Even though the arguments that were used to justify the Constitutionality of the Act involved tortured reasoning under the Commerce Clause, the results would have been the same had the Supreme Court not so blatantly ignored the plain intent of the 14th Amendment so many years ago. So, yes, I think that Rand Paul’s criticisms of Title II are correct in some sense, and that the question of how far government should be permitted to regulate private affairs is an issue that needs to be debated more closely. That said, it’s fairly clear that the Civil Rights Act of 1964 was proper, and that it’s long past time that the Privileges and Immunities Clause was given it’s full force and effect.
As Greenhouse points out, though, the Roberts Court is very, very different from the 1990s Rehnquist Court when it comes to issues regarding the power of the Federal Government:
Chief Justice John G. Roberts Jr. is not William Rehnquist, and Justice Samuel A. Alito Jr. is not Sandra Day O’Connor. John Roberts has made his career inside the Beltway ever since coming to Washington to clerk for Rehnquist. As for Sam Alito, I don’t believe that apart from a brief part-time gig as an adjunct law professor, this former federal prosecutor, Justice Department lawyer and federal judge has cashed a paycheck in his adult life that wasn’t issued by the federal government. Nothing in their backgrounds or in their jurisprudence so far indicates that they are about to sign up with either the Sagebrush Rebellion or the Tea Party.
Chief Justice Roberts appears particularly in tune with the exercise of national power. One of his handful of major dissenting opinions came in the 2007 case of Massachusetts v. Environmental Protection Agency, in which the court ordered the federal agency to regulate global warming or give a science-based explanation for its refusal to do so. That case was brought by a group of coastal states, which argued that climate change was lapping at their borders. Chief Justice Roberts objected that the states should not have been accorded standing to pursue their lawsuit. He denounced the “special solicitude” that the court’s majority showed the state plaintiffs. An early Roberts dissenting vote, just months into his first term, came in Gonzales v. Oregon, a 6-to-3 decision rejecting the United States attorney general’s effort to prevent doctors in Oregon from cooperating with that state’s assisted-suicide law.
It’s also worth noting that conservative Justice Antonin Scalia did his part to thwart that “federalism revolution” by siding with the majority in 2005’s disastrous Gonzales v. Raich, which held that the intrastate cultivation and consumption of marijuana somehow still counted as interstate commerce, resulting in the Court striking down California’s popular medical marijuana law.
TALLAHASSEE, Fla. — Attorneys general from 13 states sued the federal government Tuesday, claiming the landmark health care overhaul bill is unconstitutional just seven minutes after President Barack Obama signed it into law.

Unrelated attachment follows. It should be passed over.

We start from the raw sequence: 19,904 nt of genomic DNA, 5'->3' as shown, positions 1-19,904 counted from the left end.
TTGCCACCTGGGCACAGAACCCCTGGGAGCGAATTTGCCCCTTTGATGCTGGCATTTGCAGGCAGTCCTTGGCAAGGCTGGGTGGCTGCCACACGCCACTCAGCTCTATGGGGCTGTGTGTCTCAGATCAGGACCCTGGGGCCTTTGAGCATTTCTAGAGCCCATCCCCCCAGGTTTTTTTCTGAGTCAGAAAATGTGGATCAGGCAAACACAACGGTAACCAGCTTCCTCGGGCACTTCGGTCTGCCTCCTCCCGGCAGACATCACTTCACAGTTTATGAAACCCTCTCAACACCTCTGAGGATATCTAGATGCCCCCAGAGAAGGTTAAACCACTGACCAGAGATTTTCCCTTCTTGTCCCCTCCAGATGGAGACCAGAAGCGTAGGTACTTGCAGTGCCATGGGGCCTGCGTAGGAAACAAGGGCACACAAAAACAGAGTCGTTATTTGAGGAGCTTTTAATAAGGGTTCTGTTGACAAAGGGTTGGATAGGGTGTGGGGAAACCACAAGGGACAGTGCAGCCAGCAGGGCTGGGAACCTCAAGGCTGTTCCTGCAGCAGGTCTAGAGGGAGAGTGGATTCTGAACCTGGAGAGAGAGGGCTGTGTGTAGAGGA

The lawsuit was filed in Pensacola after the Democratic president signed the bill the House passed Sunday night.
“The Constitution nowhere authorizes the United States to mandate, either directly or under threat of penalty, that all citizens and legal residents have qualifying health care coverage,” the lawsuit says.
Legal experts say it has little chance of succeeding because, under the Constitution, federal laws trump state laws.
Florida Attorney General Bill McCollum is taking the lead and is joined by attorneys general from South Carolina, Nebraska, Texas, Michigan, Utah, Pennsylvania, Alabama, South Dakota, Idaho, Washington, Colorado and Louisiana. All are Republicans except James “Buddy” Caldwell of Louisiana, who is a Democrat.
Some states are considering separate lawsuits and still others may join the multistate suit.
I assume we will hear that Ken Cuccinelli has filed suit in the Eastern District of Virginia before the day is out.
As I’ve said, I am not optimistic about the ultimate outcome in these cases, but it will be interesting to watch them proceed through the system.
Last night’s passage of the greatest expansion of the federal government since the Great Society is a sad day for our country, not only because it may bankrupt our future, but also because we have no recourse to the Constitution. Our Constitution was elegantly designed to protect individuals from too much concentration of power in any one source, but the Supreme Court has evolved into a body that has protected and even facilitated the modern regulatory state at the expense of our founding principles. The optimism of state attorneys general and others who hope to challenge the constitutionality of this legislation is admirable, but such challenges are not likely to be successful.
But what, you might ask, about what seems like it might be the most vulnerable part of the health care bill, the individual mandates ?
Well, as Cline points out, that may actually be the weakest ground of all:
Despite this patent overreach by Congress, the Supreme Court’s flawed jurisprudence on this issue probably permits it. The government will argue that it has the authority to impose the individual mandate under the Commerce Clause of the Constitution, which permits Congress “to regulate Commerce … among the several States.” Supreme Court precedent has interpreted the Commerce Clause to permit Congress to regulate and prohibit all sorts of economic activities that in the aggregate substantially affect interstate commerce.